Professor Hilmar at the conference on Baltic Studies
Conference Riga: The Baltic States at 99 - Past, Present and Future
A conference entitled The Baltic states at 99: Past, Present and Future took place at the University of Latvia June 19 to 21. About 300 researchers participated in the conference.
Hilmar Þór Hilmarsson professor at the University of Akureyri, School of Business and Science, made a presentation entitled: Do as we say and not as we do: Crisis response and post crisis results in the Baltic States and the consequences of interlinkages with the Nordic countries. In his presentation Hilmar discussed trade, investment and banking interlinkages between the Baltic and Nordic countries and how those interlinkages along with the adoption of the euro affected the Baltic States. During the years before the 2008/9 crisis hit, i.e. from 2005 to 2007 GDP growth was on average around 10 percent a year in the Baltic States. At this rate the size of their economy doubles every 10 years. Today after euro adoption GDP growth in the Baltic States is similar to the growth rate in the Euro Area less than 2 percent a year. This means that their economy doubles in size in about 40 years. Finland that also adopted the euro and Denmark whose krona is pegged to the euro also is experiencing slow (well below 2 percent) growth rate a year. The continued fixed exchange rate policy along with fiscal discipline that euro adoption requires has proven difficult for the Baltic States and reduced their changes to catch up with the Nordic countries in a foreseeable future. Slow GDP growth, high unemployment along austerity programs with cuts in health and education has resulted in mass outward migration, especially among the young. The Baltics could not only be faced with an already lost decade in terms of GDP growth but a lost quarter of a century. Countries such as Sweden and Iceland with a more flexible exchange rates show better economic performance and stronger growth. Sweden insisted on fixed exchange policy (with EU support) in the Baltics during the 2008/9 crisis, primarily to rescue its banks in the Baltics, follows floating exchange rate policy at home shows no interest in fixing its exchange rate with euro adoption.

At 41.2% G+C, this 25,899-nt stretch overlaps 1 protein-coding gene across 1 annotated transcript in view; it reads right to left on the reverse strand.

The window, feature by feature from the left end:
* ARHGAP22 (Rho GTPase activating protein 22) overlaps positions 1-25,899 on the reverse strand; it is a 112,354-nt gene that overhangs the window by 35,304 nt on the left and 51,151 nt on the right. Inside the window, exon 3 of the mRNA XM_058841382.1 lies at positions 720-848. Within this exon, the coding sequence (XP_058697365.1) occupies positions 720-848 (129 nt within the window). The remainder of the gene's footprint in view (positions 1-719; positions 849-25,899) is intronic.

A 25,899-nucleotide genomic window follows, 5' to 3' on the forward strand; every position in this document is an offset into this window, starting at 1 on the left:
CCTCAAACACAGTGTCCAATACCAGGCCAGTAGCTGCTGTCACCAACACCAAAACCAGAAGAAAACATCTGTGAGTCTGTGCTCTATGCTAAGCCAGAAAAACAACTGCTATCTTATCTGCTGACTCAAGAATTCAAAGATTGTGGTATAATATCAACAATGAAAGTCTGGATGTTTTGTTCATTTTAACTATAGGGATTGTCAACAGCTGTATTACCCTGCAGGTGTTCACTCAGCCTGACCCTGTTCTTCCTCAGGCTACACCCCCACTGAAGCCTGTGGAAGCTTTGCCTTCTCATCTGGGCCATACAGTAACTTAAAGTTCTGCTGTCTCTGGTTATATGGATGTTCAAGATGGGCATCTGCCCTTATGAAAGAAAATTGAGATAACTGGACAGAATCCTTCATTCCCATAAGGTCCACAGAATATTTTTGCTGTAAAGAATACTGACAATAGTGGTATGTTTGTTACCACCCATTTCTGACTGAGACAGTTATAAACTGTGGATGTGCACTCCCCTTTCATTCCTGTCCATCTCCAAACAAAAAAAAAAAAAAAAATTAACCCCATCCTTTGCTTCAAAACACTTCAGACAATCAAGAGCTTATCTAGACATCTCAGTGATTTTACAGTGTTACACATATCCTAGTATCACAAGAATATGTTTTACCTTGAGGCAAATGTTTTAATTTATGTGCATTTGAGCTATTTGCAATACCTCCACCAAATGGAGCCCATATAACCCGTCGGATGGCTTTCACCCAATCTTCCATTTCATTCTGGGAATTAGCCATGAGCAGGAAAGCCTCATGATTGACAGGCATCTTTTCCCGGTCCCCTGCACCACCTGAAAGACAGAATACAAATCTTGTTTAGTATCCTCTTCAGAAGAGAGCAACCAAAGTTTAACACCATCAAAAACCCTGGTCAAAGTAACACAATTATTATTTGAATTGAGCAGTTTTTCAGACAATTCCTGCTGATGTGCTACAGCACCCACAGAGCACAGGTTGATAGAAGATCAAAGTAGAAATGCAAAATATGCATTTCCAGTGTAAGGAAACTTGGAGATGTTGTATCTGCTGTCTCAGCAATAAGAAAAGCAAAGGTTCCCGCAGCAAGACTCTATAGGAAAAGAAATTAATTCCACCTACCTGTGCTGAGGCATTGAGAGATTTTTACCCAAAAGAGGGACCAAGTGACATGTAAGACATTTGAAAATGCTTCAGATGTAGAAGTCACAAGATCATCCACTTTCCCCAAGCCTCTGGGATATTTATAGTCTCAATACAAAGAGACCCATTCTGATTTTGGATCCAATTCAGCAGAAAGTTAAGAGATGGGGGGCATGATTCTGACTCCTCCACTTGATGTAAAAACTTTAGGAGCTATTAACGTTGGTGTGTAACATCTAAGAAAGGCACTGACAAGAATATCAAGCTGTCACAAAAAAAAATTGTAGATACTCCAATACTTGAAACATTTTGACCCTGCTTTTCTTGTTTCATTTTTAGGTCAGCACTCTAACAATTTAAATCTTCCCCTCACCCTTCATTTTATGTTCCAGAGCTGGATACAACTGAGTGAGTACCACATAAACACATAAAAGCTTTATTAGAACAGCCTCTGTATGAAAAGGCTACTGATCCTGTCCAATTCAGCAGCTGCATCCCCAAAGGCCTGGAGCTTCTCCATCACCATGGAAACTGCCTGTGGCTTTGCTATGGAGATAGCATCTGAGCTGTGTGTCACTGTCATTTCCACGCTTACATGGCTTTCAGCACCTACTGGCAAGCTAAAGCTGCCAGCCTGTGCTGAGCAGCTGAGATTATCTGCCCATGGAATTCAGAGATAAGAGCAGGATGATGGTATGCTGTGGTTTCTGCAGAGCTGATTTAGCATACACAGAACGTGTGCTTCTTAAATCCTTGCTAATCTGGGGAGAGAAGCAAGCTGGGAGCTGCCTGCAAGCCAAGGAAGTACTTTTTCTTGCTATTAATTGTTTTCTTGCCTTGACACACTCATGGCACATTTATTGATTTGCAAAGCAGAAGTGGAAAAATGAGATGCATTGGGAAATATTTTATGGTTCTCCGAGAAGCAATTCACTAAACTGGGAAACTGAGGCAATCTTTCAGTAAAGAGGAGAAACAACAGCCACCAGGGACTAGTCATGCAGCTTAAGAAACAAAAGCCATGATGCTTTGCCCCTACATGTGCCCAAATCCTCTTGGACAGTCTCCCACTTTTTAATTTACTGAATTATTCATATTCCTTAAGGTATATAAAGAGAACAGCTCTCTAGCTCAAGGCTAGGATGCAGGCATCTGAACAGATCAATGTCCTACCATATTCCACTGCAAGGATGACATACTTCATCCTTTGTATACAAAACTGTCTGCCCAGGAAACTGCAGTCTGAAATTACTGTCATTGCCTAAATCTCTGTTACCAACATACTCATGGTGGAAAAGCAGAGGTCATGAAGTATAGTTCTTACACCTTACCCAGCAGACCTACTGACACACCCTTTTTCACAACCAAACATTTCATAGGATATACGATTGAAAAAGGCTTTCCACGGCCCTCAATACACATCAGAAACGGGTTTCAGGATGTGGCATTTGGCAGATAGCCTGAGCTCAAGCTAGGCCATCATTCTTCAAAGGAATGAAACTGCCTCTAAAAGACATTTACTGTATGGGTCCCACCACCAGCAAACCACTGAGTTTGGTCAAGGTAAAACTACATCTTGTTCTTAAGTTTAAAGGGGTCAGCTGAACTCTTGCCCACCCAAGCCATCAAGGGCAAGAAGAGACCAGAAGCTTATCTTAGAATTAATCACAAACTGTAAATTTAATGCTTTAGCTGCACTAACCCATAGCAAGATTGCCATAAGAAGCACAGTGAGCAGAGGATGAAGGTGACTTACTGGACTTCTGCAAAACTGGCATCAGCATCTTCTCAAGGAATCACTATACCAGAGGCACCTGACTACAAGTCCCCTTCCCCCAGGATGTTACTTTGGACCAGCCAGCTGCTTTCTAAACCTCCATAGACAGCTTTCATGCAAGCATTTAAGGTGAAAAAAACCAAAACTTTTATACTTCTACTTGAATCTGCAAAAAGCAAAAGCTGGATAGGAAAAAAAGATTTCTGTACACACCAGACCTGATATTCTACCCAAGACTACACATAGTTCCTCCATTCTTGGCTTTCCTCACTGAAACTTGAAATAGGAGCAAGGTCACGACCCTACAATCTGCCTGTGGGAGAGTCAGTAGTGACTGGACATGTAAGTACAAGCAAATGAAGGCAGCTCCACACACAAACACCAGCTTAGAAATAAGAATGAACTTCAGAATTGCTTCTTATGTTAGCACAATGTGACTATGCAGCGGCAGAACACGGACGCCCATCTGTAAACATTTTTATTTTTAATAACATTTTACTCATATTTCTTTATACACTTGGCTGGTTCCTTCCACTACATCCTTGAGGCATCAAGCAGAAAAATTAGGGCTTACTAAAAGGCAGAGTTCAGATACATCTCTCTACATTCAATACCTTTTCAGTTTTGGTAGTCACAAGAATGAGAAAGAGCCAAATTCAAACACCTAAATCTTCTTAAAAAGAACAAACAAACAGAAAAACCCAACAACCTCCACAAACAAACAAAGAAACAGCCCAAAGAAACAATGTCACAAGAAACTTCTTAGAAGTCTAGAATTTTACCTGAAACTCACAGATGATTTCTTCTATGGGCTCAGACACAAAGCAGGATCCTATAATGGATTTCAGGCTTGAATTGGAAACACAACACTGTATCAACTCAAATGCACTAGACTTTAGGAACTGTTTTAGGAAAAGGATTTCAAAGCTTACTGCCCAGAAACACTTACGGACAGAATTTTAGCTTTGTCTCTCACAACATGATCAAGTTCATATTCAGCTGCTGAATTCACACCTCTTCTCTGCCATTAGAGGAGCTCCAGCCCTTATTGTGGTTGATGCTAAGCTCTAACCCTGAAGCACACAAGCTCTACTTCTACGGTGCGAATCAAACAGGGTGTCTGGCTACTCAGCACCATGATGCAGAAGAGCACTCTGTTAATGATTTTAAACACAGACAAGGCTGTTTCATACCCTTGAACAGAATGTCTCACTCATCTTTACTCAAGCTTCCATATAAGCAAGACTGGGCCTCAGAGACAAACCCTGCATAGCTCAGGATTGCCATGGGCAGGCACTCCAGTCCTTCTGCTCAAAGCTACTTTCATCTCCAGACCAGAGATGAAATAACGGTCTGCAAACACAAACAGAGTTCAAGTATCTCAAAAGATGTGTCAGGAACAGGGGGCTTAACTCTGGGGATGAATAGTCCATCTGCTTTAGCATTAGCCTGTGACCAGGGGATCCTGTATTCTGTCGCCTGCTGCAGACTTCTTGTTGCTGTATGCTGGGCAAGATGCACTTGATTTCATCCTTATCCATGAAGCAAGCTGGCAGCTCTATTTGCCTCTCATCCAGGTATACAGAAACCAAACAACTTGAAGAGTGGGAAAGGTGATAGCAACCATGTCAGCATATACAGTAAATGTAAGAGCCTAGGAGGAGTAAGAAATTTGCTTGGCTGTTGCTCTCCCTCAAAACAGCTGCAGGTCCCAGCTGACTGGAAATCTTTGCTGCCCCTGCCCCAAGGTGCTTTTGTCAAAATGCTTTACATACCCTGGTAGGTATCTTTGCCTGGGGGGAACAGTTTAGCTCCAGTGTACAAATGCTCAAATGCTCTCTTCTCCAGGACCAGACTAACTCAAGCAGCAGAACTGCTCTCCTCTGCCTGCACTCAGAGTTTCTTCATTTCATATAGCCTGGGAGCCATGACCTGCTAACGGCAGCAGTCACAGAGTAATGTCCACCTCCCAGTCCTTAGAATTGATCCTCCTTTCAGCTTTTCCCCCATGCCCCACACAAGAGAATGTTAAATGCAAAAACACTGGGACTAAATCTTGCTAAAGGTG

Hilmar initiated his research at the University of California Berkeley during the Fall 2016 and the Institute of European Studies at UC Berkeley recently interviewed him on the issue see attached page 8.